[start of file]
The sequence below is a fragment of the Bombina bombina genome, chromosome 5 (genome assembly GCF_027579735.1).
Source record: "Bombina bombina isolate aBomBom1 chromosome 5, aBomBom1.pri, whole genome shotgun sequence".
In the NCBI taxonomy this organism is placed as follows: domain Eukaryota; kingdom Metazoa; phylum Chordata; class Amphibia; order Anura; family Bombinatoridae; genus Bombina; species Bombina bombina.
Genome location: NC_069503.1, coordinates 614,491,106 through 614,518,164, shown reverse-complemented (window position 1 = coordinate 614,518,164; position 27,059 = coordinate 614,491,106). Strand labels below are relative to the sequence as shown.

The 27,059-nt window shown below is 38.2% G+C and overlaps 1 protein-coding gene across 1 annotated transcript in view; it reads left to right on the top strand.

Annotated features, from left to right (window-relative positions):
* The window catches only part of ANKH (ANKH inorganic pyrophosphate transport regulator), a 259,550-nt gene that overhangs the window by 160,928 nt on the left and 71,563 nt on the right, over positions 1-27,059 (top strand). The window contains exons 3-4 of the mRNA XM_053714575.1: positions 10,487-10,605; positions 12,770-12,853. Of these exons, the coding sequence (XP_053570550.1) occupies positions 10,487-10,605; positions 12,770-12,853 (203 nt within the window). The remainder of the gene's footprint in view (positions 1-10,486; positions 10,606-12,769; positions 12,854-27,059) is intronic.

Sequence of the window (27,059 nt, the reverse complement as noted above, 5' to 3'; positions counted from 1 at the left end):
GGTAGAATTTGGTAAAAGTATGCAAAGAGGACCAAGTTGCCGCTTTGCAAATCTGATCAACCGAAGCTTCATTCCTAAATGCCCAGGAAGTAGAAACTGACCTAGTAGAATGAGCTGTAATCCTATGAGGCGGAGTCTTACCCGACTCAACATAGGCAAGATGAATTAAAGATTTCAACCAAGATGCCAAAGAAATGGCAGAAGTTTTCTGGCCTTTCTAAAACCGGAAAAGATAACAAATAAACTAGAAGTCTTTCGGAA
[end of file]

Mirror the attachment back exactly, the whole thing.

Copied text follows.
The sequence below is a fragment of the Bombina bombina genome, chromosome 5 (genome assembly GCF_027579735.1).
Source record: "Bombina bombina isolate aBomBom1 chromosome 5, aBomBom1.pri, whole genome shotgun sequence".
In the NCBI taxonomy this organism is placed as follows: domain Eukaryota; kingdom Metazoa; phylum Chordata; class Amphibia; order Anura; family Bombinatoridae; genus Bombina; species Bombina bombina.
Genome location: NC_069503.1, coordinates 614,491,106 through 614,518,164, shown reverse-complemented (window position 1 = coordinate 614,518,164; position 27,059 = coordinate 614,491,106). Strand labels below are relative to the sequence as shown.

The 27,059-nt window shown below is 38.2% G+C and overlaps 1 protein-coding gene across 1 annotated transcript in view; it reads left to right on the top strand.

Annotated features, from left to right (window-relative positions):
* The window catches only part of ANKH (ANKH inorganic pyrophosphate transport regulator), a 259,550-nt gene that overhangs the window by 160,928 nt on the left and 71,563 nt on the right, over positions 1-27,059 (top strand). The window contains exons 3-4 of the mRNA XM_053714575.1: positions 10,487-10,605; positions 12,770-12,853. Of these exons, the coding sequence (XP_053570550.1) occupies positions 10,487-10,605; positions 12,770-12,853 (203 nt within the window). The remainder of the gene's footprint in view (positions 1-10,486; positions 10,606-12,769; positions 12,854-27,059) is intronic.

Sequence of the window (27,059 nt, the reverse complement as noted above, 5' to 3'; positions counted from 1 at the left end):
GGTAGAATTTGGTAAAAGTATGCAAAGAGGACCAAGTTGCCGCTTTGCAAATCTGATCAACCGAAGCTTCATTCCTAAATGCCCAGGAAGTAGAAACTGACCTAGTAGAATGAGCTGTAATCCTATGAGGCGGAGTCTTACCCGACTCAACATAGGCAAGATGAATTAAAGATTTCAACCAAGATGCCAAAGAAATGGCAGAAGTTTTCTGGCCTTTCTAAAACCGGAAAAGATAACAAATAAACTAGAAGTCTTTCGGAA